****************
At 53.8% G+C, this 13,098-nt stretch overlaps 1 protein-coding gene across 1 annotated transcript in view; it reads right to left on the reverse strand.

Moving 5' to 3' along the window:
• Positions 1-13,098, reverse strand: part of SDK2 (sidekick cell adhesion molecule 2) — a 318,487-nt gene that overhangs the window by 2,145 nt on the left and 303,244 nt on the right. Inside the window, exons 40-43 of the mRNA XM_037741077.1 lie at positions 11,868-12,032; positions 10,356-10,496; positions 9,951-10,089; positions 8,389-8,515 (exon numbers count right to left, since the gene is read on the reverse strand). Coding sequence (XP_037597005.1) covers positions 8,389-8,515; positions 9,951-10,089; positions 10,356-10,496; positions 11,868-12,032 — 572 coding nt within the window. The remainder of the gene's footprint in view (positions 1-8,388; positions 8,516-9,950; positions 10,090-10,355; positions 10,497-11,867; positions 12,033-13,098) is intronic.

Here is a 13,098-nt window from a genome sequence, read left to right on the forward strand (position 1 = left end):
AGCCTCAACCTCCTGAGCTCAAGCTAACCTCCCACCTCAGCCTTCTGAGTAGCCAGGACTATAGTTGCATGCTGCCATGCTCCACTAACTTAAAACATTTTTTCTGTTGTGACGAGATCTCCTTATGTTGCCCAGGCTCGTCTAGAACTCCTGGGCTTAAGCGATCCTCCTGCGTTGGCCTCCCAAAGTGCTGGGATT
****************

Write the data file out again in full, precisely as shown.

At 53.8% G+C, this 13,098-nt stretch overlaps 1 protein-coding gene across 1 annotated transcript in view; it reads right to left on the reverse strand.

Moving 5' to 3' along the window:
• Positions 1-13,098, reverse strand: part of SDK2 (sidekick cell adhesion molecule 2) — a 318,487-nt gene that overhangs the window by 2,145 nt on the left and 303,244 nt on the right. Inside the window, exons 40-43 of the mRNA XM_037741077.1 lie at positions 11,868-12,032; positions 10,356-10,496; positions 9,951-10,089; positions 8,389-8,515 (exon numbers count right to left, since the gene is read on the reverse strand). Coding sequence (XP_037597005.1) covers positions 8,389-8,515; positions 9,951-10,089; positions 10,356-10,496; positions 11,868-12,032 — 572 coding nt within the window. The remainder of the gene's footprint in view (positions 1-8,388; positions 8,516-9,950; positions 10,090-10,355; positions 10,497-11,867; positions 12,033-13,098) is intronic.

Here is a 13,098-nt window from a genome sequence, read left to right on the forward strand (position 1 = left end):
AGCCTCAACCTCCTGAGCTCAAGCTAACCTCCCACCTCAGCCTTCTGAGTAGCCAGGACTATAGTTGCATGCTGCCATGCTCCACTAACTTAAAACATTTTTTCTGTTGTGACGAGATCTCCTTATGTTGCCCAGGCTCGTCTAGAACTCCTGGGCTTAAGCGATCCTCCTGCGTTGGCCTCCCAAAGTGCTGGGATT